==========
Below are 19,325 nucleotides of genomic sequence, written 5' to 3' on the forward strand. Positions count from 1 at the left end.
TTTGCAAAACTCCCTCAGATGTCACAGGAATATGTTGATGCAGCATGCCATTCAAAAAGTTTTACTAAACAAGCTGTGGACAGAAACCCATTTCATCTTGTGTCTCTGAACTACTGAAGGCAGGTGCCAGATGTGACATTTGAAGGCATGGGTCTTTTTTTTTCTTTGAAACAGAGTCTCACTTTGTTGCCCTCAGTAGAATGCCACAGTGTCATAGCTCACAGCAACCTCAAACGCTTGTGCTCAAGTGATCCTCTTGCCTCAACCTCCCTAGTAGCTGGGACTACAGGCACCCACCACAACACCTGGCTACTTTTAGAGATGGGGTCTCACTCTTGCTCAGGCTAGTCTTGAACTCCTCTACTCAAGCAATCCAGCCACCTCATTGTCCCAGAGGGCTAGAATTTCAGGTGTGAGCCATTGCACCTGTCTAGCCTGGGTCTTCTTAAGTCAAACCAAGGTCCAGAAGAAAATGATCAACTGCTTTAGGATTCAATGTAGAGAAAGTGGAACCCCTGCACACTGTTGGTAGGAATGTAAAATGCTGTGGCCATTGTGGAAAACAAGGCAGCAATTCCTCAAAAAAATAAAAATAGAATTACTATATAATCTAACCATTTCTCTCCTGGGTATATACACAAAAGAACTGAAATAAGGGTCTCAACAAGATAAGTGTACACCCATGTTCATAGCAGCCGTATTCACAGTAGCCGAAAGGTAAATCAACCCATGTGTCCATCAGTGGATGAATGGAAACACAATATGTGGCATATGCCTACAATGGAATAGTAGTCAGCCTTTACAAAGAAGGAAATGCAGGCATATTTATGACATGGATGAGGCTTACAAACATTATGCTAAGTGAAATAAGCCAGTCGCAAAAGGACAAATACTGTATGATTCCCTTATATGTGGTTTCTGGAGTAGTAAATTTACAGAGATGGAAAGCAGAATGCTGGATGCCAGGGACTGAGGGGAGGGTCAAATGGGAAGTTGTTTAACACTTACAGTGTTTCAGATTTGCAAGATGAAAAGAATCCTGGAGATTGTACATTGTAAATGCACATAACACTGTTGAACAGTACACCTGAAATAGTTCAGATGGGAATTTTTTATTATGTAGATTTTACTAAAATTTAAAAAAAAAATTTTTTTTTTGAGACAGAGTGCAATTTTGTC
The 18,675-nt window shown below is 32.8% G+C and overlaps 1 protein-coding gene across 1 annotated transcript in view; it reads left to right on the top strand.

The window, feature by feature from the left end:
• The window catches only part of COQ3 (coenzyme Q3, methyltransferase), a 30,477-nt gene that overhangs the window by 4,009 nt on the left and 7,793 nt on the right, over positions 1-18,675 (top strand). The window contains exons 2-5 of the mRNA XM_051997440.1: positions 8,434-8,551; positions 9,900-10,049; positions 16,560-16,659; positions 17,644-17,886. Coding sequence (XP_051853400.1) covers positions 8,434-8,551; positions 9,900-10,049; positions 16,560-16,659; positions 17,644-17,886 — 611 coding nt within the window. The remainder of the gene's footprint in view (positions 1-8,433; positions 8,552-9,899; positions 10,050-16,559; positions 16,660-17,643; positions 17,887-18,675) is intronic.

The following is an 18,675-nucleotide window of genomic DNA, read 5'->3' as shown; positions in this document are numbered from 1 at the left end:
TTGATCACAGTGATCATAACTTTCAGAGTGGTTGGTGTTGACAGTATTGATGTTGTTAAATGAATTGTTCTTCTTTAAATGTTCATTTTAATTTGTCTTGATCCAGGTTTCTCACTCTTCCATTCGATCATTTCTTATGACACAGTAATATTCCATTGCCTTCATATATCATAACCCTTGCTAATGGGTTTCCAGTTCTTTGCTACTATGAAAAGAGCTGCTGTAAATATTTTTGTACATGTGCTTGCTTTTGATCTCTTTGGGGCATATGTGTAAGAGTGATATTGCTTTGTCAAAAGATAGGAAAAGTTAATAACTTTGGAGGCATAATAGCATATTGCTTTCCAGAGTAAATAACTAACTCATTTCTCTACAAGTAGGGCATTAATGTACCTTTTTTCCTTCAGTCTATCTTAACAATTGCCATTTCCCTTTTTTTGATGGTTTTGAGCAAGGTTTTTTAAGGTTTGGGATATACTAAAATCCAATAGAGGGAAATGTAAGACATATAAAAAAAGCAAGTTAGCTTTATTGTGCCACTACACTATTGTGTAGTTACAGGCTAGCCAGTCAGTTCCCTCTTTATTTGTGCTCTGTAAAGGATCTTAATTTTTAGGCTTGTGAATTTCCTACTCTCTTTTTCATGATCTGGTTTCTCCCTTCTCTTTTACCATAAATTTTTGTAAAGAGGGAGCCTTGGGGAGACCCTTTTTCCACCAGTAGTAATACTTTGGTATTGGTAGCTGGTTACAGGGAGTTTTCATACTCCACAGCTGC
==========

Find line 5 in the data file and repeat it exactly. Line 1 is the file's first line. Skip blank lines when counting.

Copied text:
• The window catches only part of COQ3 (coenzyme Q3, methyltransferase), a 30,477-nt gene that overhangs the window by 4,009 nt on the left and 7,793 nt on the right, over positions 1-18,675 (top strand). The window contains exons 2-5 of the mRNA XM_051997440.1: positions 8,434-8,551; positions 9,900-10,049; positions 16,560-16,659; positions 17,644-17,886. Coding sequence (XP_051853400.1) covers positions 8,434-8,551; positions 9,900-10,049; positions 16,560-16,659; positions 17,644-17,886 — 611 coding nt within the window. The remainder of the gene's footprint in view (positions 1-8,433; positions 8,552-9,899; positions 10,050-16,559; positions 16,660-17,643; positions 17,887-18,675) is intronic.